Throwback Thursday: Tokens in the John Martin Smith Collection

Willennar Genealogy Center’s collection is full of Throwback Thursday potential, so let’s get our #TBT on!

Tokens have been issued and used throughout DeKalb County history for various reasons. Today, let’s take a look at some of these coins.

Civil War Tokens

So-called “Civil War tokens” came about due to the high inflation resulting from the Civil War. Fearing the decline of U. S. currency, many Americans hoarded their silver and gold coins, a reaction which created problems for commercial trade. In response, local merchants minted these tokens, which were treated locally as cash.

Trade Tokens

From the 1920s to the 1960s, saloons, billiard parlors, and merchants issued trade tokens to customers. They had no intrinsic value and often had a hole in the center to make them easily distinguishable from U. S. currency. These tokens could be exchanged for cigars, pop, candy, etc., but were also used to get around Indiana’s gambling laws—players could exchange cash for tokens before joining a game, and since tokens weren’t legal tender, using them in lieu of cash technically didn’t constitute gambling.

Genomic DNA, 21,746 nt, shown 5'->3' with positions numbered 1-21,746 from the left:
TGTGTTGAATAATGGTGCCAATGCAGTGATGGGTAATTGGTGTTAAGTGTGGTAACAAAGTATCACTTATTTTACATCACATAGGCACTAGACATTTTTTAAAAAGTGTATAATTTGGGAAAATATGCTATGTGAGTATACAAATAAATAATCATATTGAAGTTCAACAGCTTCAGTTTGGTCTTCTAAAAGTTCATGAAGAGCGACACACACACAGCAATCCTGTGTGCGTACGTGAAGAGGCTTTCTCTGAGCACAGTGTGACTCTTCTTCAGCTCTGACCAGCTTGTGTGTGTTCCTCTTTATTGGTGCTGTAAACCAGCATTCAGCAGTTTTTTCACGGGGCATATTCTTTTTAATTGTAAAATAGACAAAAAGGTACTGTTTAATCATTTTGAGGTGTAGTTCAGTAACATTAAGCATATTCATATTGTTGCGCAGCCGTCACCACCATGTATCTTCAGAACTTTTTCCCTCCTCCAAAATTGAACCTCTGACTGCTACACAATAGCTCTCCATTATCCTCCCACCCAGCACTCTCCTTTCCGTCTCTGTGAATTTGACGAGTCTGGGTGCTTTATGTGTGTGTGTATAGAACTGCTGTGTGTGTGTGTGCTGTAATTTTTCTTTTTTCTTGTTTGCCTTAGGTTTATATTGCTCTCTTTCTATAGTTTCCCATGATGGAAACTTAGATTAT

Misc. Tokens

Other tokens weren’t meant for trading. This wooden nickel served solely as advertising and these tokens from Butler and Garrett both commemorate special occasions.

See more by clicking here and searching for “token.”

Advertisements

About Jenny

I am the Associate Director of Eckhart Public Library. My office is in the Administrative Annex, but I can often be found roaming the Eckhart Public Library Campus, performing acts of librarianship in every department! I love to read and learn about history. I'm also a huge fan of movies, TV and pop culture in general, and I love to read books of all types. Currently, I'm working my way around the romance section, with some historical fiction and graphic novels thrown in for variety! But you never know what I'm going to pick up next.
This entry was posted in Throwback Thursday, What's Up At Willennar. Bookmark the permalink.

Leave a Reply

Fill in your details below or click an icon to log in:

WordPress.com Logo

You are commenting using your WordPress.com account. Log Out / Change )

Twitter picture

You are commenting using your Twitter account. Log Out / Change )

Facebook photo

You are commenting using your Facebook account. Log Out / Change )

Google+ photo

You are commenting using your Google+ account. Log Out / Change )

Connecting to %s